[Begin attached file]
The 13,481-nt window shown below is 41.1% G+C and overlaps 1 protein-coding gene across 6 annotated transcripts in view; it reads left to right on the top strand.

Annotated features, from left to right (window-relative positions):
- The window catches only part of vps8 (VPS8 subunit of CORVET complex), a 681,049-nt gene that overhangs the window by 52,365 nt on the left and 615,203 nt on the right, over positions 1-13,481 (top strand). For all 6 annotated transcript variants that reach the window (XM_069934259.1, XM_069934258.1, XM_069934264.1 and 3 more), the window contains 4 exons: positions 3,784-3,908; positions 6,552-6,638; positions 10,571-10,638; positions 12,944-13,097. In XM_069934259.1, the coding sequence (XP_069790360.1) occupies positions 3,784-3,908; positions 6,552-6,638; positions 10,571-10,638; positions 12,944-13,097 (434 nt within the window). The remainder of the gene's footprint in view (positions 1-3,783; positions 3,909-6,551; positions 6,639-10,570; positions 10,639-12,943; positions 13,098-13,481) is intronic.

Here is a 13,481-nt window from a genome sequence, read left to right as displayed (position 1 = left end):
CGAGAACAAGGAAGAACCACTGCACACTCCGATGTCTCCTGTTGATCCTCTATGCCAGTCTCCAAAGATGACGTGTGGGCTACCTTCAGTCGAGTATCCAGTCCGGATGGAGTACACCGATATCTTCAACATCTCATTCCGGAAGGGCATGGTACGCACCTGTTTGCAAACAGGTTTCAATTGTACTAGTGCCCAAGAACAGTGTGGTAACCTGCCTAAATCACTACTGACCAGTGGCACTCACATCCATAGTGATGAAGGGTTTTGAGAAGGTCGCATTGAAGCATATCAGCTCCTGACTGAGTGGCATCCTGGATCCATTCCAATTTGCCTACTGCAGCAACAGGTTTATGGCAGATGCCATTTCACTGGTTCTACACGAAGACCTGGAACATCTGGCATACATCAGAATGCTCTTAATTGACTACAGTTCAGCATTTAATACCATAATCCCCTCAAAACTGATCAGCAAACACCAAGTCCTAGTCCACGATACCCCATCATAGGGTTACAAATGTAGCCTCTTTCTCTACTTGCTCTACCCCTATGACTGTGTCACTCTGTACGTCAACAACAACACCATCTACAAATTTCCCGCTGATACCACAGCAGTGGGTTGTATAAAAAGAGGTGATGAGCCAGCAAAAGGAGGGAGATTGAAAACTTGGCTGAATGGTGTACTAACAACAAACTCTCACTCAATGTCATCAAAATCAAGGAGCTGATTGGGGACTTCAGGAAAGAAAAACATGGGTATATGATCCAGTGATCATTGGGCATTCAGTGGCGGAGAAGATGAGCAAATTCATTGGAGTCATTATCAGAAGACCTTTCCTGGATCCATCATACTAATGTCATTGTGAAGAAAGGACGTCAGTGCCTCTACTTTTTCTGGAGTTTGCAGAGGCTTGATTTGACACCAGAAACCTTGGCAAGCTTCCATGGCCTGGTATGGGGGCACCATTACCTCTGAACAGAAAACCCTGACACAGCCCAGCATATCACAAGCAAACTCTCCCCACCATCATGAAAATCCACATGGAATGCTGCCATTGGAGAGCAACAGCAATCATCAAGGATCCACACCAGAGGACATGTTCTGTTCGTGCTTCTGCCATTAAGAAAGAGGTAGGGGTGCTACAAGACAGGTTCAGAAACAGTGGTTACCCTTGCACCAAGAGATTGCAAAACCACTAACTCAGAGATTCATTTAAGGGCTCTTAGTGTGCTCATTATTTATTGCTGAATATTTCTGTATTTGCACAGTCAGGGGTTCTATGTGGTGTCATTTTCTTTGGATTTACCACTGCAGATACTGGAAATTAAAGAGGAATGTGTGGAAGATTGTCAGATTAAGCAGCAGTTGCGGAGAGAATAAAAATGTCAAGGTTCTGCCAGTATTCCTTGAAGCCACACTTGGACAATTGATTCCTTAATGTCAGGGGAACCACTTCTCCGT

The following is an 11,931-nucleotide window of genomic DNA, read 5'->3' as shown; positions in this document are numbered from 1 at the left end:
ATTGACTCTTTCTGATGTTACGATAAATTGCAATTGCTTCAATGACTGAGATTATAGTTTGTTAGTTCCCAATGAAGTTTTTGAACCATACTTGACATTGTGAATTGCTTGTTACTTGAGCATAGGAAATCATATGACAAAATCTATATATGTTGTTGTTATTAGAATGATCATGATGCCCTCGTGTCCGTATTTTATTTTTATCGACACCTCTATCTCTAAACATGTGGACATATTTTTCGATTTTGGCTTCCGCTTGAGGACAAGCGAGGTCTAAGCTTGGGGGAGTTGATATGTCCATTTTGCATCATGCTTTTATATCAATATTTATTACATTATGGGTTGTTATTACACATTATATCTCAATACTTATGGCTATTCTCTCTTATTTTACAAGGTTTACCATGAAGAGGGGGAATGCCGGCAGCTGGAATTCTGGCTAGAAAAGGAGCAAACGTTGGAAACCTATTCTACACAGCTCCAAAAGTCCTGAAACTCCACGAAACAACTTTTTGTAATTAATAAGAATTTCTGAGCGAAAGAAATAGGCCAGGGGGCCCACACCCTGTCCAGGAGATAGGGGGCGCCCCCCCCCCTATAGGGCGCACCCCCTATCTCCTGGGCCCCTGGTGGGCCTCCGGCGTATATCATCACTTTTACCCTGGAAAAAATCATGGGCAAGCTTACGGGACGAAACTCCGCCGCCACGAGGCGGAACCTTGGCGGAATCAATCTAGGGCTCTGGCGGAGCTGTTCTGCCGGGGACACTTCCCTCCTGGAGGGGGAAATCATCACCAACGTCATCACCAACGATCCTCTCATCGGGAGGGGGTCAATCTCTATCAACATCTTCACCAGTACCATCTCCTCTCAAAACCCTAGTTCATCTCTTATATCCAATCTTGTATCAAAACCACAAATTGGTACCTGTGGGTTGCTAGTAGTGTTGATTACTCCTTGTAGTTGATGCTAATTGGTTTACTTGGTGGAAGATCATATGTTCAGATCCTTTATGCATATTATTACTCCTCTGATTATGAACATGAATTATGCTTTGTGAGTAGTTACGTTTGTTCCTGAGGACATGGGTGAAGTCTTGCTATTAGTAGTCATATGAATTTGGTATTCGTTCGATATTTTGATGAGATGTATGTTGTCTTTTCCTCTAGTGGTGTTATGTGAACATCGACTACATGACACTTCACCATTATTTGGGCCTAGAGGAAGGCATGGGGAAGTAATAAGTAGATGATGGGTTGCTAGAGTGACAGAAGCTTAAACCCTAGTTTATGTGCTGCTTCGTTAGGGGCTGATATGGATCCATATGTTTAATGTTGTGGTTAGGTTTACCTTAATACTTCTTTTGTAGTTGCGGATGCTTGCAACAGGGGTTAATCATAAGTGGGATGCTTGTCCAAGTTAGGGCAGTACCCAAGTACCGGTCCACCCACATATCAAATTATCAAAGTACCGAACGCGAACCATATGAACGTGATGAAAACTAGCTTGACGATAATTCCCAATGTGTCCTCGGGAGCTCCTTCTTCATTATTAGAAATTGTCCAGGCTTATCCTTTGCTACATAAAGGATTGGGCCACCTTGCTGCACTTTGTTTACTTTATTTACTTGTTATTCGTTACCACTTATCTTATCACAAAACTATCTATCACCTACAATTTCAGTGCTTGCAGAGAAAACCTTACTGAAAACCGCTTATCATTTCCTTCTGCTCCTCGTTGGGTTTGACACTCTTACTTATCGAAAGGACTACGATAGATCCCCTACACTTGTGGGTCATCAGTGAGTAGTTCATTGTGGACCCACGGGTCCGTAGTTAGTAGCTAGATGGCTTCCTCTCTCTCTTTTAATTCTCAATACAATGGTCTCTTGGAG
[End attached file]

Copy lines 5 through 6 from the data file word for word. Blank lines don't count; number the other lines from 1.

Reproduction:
CGAGAACAAGGAAGAACCACTGCACACTCCGATGTCTCCTGTTGATCCTCTATGCCAGTCTCCAAAGATGACGTGTGGGCTACCTTCAGTCGAGTATCCAGTCCGGATGGAGTACACCGATATCTTCAACATCTCATTCCGGAAGGGCATGGTACGCACCTGTTTGCAAACAGGTTTCAATTGTACTAGTGCCCAAGAACAGTGTGGTAACCTGCCTAAATCACTACTGACCAGTGGCACTCACATCCATAGTGATGAAGGGTTTTGAGAAGGTCGCATTGAAGCATATCAGCTCCTGACTGAGTGGCATCCTGGATCCATTCCAATTTGCCTACTGCAGCAACAGGTTTATGGCAGATGCCATTTCACTGGTTCTACACGAAGACCTGGAACATCTGGCATACATCAGAATGCTCTTAATTGACTACAGTTCAGCATTTAATACCATAATCCCCTCAAAACTGATCAGCAAACACCAAGTCCTAGTCCACGATACCCCATCATAGGGTTACAAATGTAGCCTCTTTCTCTACTTGCTCTACCCCTATGACTGTGTCACTCTGTACGTCAACAACAACACCATCTACAAATTTCCCGCTGATACCACAGCAGTGGGTTGTATAAAAAGAGGTGATGAGCCAGCAAAAGGAGGGAGATTGAAAACTTGGCTGAATGGTGTACTAACAACAAACTCTCACTCAATGTCATCAAAATCAAGGAGCTGATTGGGGACTTCAGGAAAGAAAAACATGGGTATATGATCCAGTGATCATTGGGCATTCAGTGGCGGAGAAGATGAGCAAATTCATTGGAGTCATTATCAGAAGACCTTTCCTGGATCCATCATACTAATGTCATTGTGAAGAAAGGACGTCAGTGCCTCTACTTTTTCTGGAGTTTGCAGAGGCTTGATTTGACACCAGAAACCTTGGCAAGCTTCCATGGCCTGGTATGGGGGCACCATTACCTCTGAACAGAAAACCCTGACACAGCCCAGCATATCACAAGCAAACTCTCCCCACCATCATGAAAATCCACATGGAATGCTGCCATTGGAGAGCAACAGCAATCATCAAGGATCCACACCAGAGGACATGTTCTGTTCGTGCTTCTGCCATTAAGAAAGAGGTAGGGGTGCTACAAGACAGGTTCAGAAACAGTGGTTACCCTTGCACCAAGAGATTGCAAAACCACTAACTCAGAGATTCATTTAAGGGCTCTTAGTGTGCTCATTATTTATTGCTGAATATTTCTGTATTTGCACAGTCAGGGGTTCTATGTGGTGTCATTTTCTTTGGATTTACCACTGCAGATACTGGAAATTAAAGAGGAATGTGTGGAAGATTGTCAGATTAAGCAGCAGTTGCGGAGAGAATAAAAATGTCAAGGTTCTGCCAGTATTCCTTGAAGCCACACTTGGACAATTGATTCCTTAATGTCAGGGGAACCACTTCTCCGT

The following is an 11,931-nucleotide window of genomic DNA, read 5'->3' as shown; positions in this document are numbered from 1 at the left end: